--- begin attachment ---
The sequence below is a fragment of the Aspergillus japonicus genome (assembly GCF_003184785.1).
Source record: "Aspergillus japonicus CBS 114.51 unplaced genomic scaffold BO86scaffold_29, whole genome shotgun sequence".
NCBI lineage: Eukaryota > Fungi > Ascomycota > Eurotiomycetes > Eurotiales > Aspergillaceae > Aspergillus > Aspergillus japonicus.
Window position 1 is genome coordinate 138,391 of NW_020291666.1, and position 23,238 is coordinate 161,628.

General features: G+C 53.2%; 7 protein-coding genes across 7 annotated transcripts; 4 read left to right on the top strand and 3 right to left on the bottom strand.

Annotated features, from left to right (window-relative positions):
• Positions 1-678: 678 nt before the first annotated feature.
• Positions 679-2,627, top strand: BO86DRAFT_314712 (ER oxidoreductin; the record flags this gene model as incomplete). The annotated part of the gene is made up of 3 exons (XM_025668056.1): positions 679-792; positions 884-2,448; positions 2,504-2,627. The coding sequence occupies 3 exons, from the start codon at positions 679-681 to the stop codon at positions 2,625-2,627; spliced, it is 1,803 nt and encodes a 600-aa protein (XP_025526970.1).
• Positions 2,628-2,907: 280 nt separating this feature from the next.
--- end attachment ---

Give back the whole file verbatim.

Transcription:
The sequence below is a fragment of the Aspergillus japonicus genome (assembly GCF_003184785.1).
Source record: "Aspergillus japonicus CBS 114.51 unplaced genomic scaffold BO86scaffold_29, whole genome shotgun sequence".
NCBI lineage: Eukaryota > Fungi > Ascomycota > Eurotiomycetes > Eurotiales > Aspergillaceae > Aspergillus > Aspergillus japonicus.
Window position 1 is genome coordinate 138,391 of NW_020291666.1, and position 23,238 is coordinate 161,628.

General features: G+C 53.2%; 7 protein-coding genes across 7 annotated transcripts; 4 read left to right on the top strand and 3 right to left on the bottom strand.

Annotated features, from left to right (window-relative positions):
• Positions 1-678: 678 nt before the first annotated feature.
• Positions 679-2,627, top strand: BO86DRAFT_314712 (ER oxidoreductin; the record flags this gene model as incomplete). The annotated part of the gene is made up of 3 exons (XM_025668056.1): positions 679-792; positions 884-2,448; positions 2,504-2,627. The coding sequence occupies 3 exons, from the start codon at positions 679-681 to the stop codon at positions 2,625-2,627; spliced, it is 1,803 nt and encodes a 600-aa protein (XP_025526970.1).
• Positions 2,628-2,907: 280 nt separating this feature from the next.